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Indochina's refugees and US law

Thousands remain homeless after fleeing Cambodia, Vietnam, and Laos. Recently their concerns were heightened by stories that Thailand might stop providing a temporary haven for many of them. Now Thailand officials are said to be willing to continue to accept refugees. Part of the credit seems due to the promise of a speeded flow of refugees to the United States. This in turn is an example of reinterpretation of law to meet a humanitarian challenge.

A slowdown in filling US quotas had been attributed in part to the 1980 law on refugees. Under it, not all those fleeing Cambodia, Vietnam, or Laos would qualify as refugees. Now, according to a reported agreement between the State and Justice Departments, they would be presumed to be refugees because of the totalitarian regimes left behind.

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Americans would not be so hard-hearted as to split hairs over who is a refugee among those making the difficult and sometimes dangerous move of leaving countries where the US was once striving to expand freedom. But they will have to face the question of whether Indochina should indefinitely remain a special case.

The 1980 law deliberately turned away from previous legislation that considered those who fled communist countries or the Middle East to be by definition refugees. In line with the United Nations, the test now was to be whether persons were unwilling or unable to return to their home countries, whatever these might be, because of persecution on account of race, nationality, political beliefs, or religion.

Refugee status would not be conferred, for example, simply for economic hardship. This issue has come up sharply in screening Haitians seeking refuge in the US. Some argue they are often prompted more by poverty than persecution. Some argue that the Haitians, no less than the Indochinese, would have persecution to fear if forced to return to the jurisdiction of a repressive regime.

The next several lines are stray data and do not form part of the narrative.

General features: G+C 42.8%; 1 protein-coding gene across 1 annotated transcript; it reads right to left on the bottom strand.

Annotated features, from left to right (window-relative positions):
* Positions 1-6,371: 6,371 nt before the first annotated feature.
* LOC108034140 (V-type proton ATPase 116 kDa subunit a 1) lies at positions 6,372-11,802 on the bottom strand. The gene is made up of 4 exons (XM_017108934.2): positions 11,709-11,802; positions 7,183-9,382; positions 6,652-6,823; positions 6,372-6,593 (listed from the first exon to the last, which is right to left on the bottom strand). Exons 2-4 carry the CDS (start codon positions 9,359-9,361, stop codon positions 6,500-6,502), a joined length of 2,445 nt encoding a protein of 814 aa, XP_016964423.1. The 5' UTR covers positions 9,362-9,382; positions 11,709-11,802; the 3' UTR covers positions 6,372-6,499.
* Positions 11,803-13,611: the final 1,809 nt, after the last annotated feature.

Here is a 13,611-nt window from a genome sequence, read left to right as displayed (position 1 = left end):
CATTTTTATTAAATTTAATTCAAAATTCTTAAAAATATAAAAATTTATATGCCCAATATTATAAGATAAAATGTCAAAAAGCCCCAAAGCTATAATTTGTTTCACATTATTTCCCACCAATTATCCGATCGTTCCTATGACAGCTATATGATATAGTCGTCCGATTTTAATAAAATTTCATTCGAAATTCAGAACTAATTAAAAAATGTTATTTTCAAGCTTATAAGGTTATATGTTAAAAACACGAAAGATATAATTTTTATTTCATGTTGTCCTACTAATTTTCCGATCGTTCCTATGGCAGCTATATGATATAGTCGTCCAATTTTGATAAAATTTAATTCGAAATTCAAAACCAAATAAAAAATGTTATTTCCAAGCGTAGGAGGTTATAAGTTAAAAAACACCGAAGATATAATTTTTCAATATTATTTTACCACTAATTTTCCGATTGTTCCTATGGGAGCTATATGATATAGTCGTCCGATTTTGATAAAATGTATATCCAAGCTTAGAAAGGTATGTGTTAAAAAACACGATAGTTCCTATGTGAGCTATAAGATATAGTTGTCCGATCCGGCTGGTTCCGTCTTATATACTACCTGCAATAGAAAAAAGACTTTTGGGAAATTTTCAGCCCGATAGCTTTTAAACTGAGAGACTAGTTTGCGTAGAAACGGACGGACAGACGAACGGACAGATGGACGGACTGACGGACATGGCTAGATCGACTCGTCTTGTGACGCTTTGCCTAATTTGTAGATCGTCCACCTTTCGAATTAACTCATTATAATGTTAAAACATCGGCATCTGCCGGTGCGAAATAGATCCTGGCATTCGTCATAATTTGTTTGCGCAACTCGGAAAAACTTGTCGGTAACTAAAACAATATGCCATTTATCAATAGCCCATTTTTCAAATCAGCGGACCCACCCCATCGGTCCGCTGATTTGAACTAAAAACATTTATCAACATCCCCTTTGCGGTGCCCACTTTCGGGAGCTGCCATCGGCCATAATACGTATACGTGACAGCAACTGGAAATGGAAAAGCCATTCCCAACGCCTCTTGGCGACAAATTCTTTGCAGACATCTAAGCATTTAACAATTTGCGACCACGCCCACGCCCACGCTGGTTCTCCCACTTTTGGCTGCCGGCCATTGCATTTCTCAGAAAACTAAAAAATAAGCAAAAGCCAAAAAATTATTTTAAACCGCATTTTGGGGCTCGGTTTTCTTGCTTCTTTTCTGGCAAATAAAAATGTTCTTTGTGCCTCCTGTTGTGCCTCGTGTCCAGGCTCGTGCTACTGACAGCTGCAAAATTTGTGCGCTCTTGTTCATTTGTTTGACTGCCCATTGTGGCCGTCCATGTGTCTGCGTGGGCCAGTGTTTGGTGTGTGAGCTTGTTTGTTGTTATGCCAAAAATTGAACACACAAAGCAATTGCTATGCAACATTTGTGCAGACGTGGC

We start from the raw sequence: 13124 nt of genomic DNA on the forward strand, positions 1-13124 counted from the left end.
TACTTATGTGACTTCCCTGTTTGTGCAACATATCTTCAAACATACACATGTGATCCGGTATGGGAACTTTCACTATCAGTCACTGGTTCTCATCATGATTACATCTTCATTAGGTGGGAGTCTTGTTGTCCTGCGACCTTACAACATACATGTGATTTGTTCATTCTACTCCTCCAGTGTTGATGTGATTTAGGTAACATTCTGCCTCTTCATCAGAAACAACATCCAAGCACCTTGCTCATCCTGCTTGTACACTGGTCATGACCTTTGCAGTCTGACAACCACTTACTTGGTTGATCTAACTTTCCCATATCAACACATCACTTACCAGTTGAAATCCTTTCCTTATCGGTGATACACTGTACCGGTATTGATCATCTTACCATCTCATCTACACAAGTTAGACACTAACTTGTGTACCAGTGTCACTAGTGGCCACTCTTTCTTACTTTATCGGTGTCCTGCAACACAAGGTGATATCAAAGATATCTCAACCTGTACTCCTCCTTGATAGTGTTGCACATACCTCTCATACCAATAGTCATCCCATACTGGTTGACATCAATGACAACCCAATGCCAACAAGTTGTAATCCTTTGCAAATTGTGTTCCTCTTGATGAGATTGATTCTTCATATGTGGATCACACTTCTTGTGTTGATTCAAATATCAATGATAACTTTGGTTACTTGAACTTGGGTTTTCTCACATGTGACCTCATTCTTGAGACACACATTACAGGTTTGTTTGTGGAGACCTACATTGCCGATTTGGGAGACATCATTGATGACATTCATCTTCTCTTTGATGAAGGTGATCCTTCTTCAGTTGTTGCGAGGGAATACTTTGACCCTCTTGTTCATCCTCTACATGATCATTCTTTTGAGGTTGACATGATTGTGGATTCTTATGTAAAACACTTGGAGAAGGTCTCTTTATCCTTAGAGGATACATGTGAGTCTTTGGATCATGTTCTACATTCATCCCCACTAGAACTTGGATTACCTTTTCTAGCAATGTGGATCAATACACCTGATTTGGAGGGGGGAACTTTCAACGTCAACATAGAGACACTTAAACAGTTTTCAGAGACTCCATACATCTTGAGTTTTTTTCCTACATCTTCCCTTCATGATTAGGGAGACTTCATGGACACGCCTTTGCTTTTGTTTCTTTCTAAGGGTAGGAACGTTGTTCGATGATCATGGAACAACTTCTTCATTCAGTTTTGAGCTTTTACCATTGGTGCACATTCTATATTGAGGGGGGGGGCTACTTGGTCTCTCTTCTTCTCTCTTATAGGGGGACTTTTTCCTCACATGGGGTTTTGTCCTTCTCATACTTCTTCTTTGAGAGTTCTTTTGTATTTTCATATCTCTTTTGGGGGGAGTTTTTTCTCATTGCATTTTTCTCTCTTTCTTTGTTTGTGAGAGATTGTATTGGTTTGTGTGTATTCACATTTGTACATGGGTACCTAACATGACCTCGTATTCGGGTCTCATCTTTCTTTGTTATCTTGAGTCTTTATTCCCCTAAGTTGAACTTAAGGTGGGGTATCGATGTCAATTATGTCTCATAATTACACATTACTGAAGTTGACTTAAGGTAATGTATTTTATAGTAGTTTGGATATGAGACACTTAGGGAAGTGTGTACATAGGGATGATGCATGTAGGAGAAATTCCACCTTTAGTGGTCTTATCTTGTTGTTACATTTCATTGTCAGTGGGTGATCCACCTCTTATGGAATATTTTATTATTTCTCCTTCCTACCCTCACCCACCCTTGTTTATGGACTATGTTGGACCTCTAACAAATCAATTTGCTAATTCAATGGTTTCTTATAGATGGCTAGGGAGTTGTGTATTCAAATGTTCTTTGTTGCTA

Many of the Indochinese "refugees," indeed, have never been refugees by strictest definition. Yet the political and economic hardships they sought to leave behind -- and their homeless condition -- constitute a challenge to conscience that cannot be ignored.

America has not ignored it. Having admitted almost half a million refugees from Vietnam, Cambodia, and Laos, the US tops the list of nations giving permanent asylum.

The challenge does not end on arrival. Inspiring stories can be told of Indochinese success and contribution to American life. But states are concerned about how to take care of the destitute, now that special federal welfare has been ended for refugees in the country for three years or more. Assimilation has not always been easy, especially for some of the less educated rural refugees who have followed the first largely urbanized wave.

Much patience, generosity, and good will must continue to be exercised in the transition from Indochina's tragic turmoil -- and to a time when the refugee law's ideal of consistent application for all countries of origin can be achieved.

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